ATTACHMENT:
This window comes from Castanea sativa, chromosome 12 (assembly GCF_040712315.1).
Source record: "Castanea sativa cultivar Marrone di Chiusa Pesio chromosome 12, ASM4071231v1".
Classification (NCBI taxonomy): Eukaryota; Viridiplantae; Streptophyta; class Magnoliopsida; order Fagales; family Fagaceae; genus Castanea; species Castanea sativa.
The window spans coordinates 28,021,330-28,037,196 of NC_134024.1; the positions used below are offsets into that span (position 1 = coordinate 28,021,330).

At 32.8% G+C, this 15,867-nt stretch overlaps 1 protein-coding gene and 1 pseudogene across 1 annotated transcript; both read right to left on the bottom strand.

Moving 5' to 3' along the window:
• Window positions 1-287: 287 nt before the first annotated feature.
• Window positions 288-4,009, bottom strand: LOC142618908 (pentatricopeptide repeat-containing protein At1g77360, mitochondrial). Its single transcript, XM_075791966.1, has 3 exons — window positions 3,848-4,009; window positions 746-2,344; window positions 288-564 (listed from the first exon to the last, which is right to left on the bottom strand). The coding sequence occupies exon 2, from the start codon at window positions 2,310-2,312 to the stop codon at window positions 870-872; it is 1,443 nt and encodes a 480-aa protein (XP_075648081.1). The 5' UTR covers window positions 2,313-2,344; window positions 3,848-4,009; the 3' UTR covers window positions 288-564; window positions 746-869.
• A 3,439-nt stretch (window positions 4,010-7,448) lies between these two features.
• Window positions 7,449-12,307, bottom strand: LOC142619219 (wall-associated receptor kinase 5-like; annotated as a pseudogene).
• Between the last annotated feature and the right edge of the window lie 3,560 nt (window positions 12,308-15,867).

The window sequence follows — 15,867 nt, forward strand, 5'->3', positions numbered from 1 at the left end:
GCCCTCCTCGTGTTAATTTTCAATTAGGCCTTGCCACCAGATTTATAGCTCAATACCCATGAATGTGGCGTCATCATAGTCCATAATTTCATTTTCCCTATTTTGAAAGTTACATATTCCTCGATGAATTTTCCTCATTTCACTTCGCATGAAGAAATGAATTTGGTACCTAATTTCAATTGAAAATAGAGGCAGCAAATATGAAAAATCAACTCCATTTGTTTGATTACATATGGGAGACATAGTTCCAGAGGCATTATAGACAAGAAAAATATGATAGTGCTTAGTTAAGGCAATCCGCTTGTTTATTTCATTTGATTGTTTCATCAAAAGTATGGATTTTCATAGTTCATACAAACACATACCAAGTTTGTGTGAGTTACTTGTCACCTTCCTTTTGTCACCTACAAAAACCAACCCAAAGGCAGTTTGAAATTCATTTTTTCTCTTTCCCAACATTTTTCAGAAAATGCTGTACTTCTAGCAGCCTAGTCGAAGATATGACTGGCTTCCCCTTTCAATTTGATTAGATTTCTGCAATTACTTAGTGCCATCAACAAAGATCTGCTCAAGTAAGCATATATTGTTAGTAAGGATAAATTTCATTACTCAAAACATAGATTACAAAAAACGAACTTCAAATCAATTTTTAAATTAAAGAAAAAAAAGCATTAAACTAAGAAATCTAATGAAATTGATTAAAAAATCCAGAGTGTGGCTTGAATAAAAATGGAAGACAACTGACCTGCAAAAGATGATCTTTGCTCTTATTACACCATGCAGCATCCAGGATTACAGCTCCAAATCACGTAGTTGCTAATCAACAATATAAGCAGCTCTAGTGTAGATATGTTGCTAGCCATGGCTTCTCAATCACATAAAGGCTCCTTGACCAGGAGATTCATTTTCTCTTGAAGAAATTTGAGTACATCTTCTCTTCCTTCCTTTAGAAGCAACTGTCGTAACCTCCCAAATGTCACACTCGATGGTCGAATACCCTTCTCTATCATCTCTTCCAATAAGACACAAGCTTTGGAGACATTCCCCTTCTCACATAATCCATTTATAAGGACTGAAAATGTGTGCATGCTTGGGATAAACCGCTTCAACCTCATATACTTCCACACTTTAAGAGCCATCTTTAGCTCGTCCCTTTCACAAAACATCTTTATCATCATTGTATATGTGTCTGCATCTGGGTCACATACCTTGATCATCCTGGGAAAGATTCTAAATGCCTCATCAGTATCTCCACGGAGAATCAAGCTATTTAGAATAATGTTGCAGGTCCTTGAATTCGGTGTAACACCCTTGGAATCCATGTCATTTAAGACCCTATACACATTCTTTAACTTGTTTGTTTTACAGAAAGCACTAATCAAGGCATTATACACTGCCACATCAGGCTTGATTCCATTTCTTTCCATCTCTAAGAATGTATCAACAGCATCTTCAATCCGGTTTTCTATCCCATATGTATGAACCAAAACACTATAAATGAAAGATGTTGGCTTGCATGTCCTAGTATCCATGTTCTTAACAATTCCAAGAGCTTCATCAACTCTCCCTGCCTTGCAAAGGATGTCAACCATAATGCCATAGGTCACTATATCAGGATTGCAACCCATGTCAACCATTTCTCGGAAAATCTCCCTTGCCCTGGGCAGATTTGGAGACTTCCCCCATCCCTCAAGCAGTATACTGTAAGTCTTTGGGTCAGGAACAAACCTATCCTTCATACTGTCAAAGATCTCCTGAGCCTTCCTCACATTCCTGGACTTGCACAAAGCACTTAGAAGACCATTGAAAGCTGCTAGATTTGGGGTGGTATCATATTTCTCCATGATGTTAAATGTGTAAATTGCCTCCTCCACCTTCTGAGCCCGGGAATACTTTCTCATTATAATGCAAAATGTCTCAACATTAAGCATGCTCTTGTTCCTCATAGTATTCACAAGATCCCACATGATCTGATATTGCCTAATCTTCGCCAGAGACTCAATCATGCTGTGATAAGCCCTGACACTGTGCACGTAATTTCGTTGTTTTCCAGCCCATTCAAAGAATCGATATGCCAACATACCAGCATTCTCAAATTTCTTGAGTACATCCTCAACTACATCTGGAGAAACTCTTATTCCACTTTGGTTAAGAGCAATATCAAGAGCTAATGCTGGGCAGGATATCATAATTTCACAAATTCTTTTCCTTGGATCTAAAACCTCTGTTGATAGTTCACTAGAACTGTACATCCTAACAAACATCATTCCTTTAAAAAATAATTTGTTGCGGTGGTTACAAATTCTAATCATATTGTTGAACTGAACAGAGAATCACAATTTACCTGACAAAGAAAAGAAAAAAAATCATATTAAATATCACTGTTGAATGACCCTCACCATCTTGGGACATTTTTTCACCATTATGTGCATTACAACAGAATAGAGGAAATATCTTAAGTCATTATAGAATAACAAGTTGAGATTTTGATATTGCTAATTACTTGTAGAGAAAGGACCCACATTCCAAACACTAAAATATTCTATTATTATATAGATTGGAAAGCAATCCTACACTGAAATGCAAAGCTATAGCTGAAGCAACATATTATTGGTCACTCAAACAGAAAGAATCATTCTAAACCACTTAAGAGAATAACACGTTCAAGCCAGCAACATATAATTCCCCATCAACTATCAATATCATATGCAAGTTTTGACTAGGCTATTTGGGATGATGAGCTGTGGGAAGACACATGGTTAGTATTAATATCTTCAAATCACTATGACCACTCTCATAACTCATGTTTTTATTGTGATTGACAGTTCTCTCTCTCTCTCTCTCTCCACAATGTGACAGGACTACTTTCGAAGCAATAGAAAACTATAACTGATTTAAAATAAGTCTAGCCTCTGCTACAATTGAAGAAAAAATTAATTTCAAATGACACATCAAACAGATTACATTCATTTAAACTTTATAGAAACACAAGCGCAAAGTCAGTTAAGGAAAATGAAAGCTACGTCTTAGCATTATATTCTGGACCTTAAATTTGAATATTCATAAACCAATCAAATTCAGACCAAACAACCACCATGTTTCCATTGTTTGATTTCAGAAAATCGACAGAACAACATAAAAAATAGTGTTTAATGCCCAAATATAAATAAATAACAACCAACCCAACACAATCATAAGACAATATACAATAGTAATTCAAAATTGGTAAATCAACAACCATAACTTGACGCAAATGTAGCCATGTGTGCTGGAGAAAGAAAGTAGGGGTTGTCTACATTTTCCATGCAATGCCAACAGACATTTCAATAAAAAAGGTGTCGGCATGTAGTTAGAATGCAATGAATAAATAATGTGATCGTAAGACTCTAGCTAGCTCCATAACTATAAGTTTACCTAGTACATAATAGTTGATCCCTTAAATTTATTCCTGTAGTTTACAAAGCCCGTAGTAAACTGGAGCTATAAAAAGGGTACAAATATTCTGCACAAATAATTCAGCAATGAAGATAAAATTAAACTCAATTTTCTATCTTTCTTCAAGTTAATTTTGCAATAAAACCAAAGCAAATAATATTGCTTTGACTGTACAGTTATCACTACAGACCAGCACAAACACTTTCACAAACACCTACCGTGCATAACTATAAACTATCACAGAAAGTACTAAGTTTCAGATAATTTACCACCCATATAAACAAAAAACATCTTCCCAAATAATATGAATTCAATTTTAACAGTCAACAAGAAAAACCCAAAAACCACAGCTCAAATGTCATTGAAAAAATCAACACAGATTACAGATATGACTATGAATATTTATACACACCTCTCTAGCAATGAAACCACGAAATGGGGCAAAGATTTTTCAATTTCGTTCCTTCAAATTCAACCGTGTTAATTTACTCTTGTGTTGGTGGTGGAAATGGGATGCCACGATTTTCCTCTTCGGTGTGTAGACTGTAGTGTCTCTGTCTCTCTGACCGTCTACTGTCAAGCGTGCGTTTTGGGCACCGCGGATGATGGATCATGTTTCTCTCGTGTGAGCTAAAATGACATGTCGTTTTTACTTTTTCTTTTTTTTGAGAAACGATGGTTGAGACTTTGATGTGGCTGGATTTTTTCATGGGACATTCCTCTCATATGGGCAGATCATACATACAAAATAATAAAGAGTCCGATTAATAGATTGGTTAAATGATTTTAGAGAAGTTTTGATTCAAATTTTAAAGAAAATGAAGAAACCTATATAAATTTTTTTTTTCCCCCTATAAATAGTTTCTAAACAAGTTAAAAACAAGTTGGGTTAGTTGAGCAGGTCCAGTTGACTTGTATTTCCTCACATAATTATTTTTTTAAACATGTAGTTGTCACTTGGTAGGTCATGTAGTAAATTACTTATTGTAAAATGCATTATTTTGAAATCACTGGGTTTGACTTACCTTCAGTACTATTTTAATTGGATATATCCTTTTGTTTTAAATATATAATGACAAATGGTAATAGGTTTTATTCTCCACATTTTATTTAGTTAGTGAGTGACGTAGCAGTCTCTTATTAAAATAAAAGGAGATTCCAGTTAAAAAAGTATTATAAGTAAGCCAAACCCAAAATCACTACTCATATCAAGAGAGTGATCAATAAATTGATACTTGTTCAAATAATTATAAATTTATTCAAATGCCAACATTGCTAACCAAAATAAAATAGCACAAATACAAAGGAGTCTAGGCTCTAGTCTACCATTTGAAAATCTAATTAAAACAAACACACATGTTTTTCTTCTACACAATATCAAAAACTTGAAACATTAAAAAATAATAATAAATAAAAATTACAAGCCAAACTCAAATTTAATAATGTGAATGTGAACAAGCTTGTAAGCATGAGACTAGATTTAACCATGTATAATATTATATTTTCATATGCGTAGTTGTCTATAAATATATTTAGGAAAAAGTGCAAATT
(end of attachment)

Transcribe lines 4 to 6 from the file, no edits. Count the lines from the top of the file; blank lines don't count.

The window spans coordinates 28,021,330-28,037,196 of NC_134024.1; the positions used below are offsets into that span (position 1 = coordinate 28,021,330).

At 32.8% G+C, this 15,867-nt stretch overlaps 1 protein-coding gene and 1 pseudogene across 1 annotated transcript; both read right to left on the bottom strand.

Moving 5' to 3' along the window: